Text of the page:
from him. I never liked to do that to anyone, but Uniform was one of the
two or three worst observers I ever flew with.
Anyway, I'm in a tight turn over the target when a single burst of flack
goes off real close, shaking the whole airplane. I quickly checked all
of the controls and the guages. It looked like we were in good shape, so
I continued on with the mission.
In addition to the artillery, I ran two flights of fixed-wing. They were
all close, but this wasn't horseshoes. We didn't get the guns.
When we got down I counted five holes, a good sized one in the right
wing tip; one on either side of the fuselage, one on either side of the
back window at the metal.
A single burst of flack near the plane of a veteran pilot on one of his
last missions in North Vietnam. I could not know that this same scenario
would be repeated two months later only with a different pilot, Lee Harrison,
and with a tragically different ending.
At 1615, I launched early with Smitty Charlie to cover the big
operation northwest of Con Thien that Doc had told me about. The name of
the operation was "Texas Pete". Communication-wise it was a mess.
Everyone was on the same frequency, and confusion reigned.
There were some Marine Huey gunships (call sign Seaworthy) covering the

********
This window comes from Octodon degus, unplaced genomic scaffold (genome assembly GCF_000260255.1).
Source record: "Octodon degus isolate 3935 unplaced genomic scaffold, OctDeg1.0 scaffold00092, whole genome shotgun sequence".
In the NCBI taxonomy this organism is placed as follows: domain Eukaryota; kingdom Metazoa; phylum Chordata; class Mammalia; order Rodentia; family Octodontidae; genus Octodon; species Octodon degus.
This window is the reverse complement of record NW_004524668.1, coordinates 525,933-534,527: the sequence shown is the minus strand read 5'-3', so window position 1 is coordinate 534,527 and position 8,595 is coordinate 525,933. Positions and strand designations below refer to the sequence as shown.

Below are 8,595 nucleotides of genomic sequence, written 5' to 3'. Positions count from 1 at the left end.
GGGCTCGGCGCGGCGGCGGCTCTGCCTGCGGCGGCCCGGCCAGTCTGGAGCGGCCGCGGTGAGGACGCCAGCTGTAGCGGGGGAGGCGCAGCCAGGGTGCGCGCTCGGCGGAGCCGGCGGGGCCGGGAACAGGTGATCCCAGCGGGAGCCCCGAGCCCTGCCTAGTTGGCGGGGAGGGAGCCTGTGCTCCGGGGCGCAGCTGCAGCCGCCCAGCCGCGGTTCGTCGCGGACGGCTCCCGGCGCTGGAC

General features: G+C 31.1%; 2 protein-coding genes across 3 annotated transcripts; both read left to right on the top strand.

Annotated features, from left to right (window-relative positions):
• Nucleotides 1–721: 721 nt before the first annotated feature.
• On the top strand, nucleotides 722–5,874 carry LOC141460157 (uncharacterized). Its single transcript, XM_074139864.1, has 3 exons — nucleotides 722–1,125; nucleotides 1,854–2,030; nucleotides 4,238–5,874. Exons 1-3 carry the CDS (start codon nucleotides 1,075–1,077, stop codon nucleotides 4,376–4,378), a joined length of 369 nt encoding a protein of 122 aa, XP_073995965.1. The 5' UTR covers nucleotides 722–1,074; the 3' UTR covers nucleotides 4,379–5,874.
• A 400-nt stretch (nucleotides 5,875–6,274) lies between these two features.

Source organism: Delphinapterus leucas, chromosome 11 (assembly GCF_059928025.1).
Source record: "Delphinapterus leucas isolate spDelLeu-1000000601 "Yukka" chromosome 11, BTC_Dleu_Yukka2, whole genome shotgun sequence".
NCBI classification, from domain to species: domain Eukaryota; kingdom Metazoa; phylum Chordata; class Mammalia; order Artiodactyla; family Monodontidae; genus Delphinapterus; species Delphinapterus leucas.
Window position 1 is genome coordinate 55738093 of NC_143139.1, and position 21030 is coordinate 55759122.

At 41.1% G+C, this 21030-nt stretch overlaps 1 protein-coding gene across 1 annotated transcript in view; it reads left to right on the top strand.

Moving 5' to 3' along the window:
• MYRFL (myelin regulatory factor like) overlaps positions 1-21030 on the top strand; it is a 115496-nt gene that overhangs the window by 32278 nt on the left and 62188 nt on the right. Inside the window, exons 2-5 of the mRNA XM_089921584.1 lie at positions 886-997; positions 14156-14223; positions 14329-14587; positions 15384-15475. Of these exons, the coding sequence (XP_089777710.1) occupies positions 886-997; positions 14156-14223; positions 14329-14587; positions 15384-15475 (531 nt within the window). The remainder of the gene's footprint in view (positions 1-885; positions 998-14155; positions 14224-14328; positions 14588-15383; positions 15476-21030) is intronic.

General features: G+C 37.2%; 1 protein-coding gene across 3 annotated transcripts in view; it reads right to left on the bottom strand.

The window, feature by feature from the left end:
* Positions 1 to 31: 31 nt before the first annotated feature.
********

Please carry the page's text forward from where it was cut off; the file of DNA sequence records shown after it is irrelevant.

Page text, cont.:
area. One of them said he had spotted some gooks down in a hole, but
had lost their location. So I dropped down on the deck to help them
search for awhile. No luck. The NVA were THE best at hiding.
With only light resistance the Marines had swept the area northwest of
Con Thien all the way to the south bank of the Ben Hai river. It was now
time to pull them out. It was a batallion-size force, and it would take
a lot of helicoptering to get them all out. It would have to be done
To begin with Dong Ha DASC sent grid coordinates of the pickup
zone in the clear (it's not like the NVA didn't have radios and maps of
their own). Then there were some fixed wing strikes run to prep the
area. Normally a prep is a good thing, but in this case it probably
served to confirm the grid information the NVA had been given on the
Five Arc Lights (B-52 strikes) just north of the river were called off
at the last minute. The lift began an hour behind schedule. And when the
46's finally did set down it was at the 125760, right on the road on the
south bank of the Ben Hai river, an open spot well known and heavily
travelled by the NVA. I couldn't believe it.
They got out maybe a third of the troops when all of a sudden somthing
hits at the water's edge that looks to be an artillery round. The
helicopters all hauled out of the zone except for the one closest to the
impact which had obviously been damaged and couldn't fly.
I instinctively pointed the plane north and started looking for